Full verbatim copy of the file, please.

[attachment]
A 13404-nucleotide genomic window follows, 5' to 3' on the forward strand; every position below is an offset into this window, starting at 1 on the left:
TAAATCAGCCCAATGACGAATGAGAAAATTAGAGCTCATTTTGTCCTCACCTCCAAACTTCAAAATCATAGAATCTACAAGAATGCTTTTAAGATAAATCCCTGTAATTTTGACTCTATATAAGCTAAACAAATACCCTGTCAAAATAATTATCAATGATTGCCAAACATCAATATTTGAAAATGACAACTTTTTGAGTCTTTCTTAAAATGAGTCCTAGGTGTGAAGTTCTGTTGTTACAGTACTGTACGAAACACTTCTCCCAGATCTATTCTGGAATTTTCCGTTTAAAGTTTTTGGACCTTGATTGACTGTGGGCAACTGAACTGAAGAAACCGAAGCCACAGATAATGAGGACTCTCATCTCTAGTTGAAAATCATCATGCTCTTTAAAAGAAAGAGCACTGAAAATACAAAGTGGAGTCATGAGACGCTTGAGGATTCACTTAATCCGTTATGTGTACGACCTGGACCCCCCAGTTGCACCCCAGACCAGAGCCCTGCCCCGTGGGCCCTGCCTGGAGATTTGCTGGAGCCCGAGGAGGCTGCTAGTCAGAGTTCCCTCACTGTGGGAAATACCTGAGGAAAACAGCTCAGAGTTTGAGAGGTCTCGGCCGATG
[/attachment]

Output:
A 13404-nucleotide genomic window follows, 5' to 3' on the forward strand; every position below is an offset into this window, starting at 1 on the left:
TAAATCAGCCCAATGACGAATGAGAAAATTAGAGCTCATTTTGTCCTCACCTCCAAACTTCAAAATCATAGAATCTACAAGAATGCTTTTAAGATAAATCCCTGTAATTTTGACTCTATATAAGCTAAACAAATACCCTGTCAAAATAATTATCAATGATTGCCAAACATCAATATTTGAAAATGACAACTTTTTGAGTCTTTCTTAAAATGAGTCCTAGGTGTGAAGTTCTGTTGTTACAGTACTGTACGAAACACTTCTCCCAGATCTATTCTGGAATTTTCCGTTTAAAGTTTTTGGACCTTGATTGACTGTGGGCAACTGAACTGAAGAAACCGAAGCCACAGATAATGAGGACTCTCATCTCTAGTTGAAAATCATCATGCTCTTTAAAAGAAAGAGCACTGAAAATACAAAGTGGAGTCATGAGACGCTTGAGGATTCACTTAATCCGTTATGTGTACGACCTGGACCCCCCAGTTGCACCCCAGACCAGAGCCCTGCCCCGTGGGCCCTGCCTGGAGATTTGCTGGAGCCCGAGGAGGCTGCTAGTCAGAGTTCCCTCACTGTGGGAAATACCTGAGGAAAACAGCTCAGAGTTTGAGAGGTCTCGGCCGATG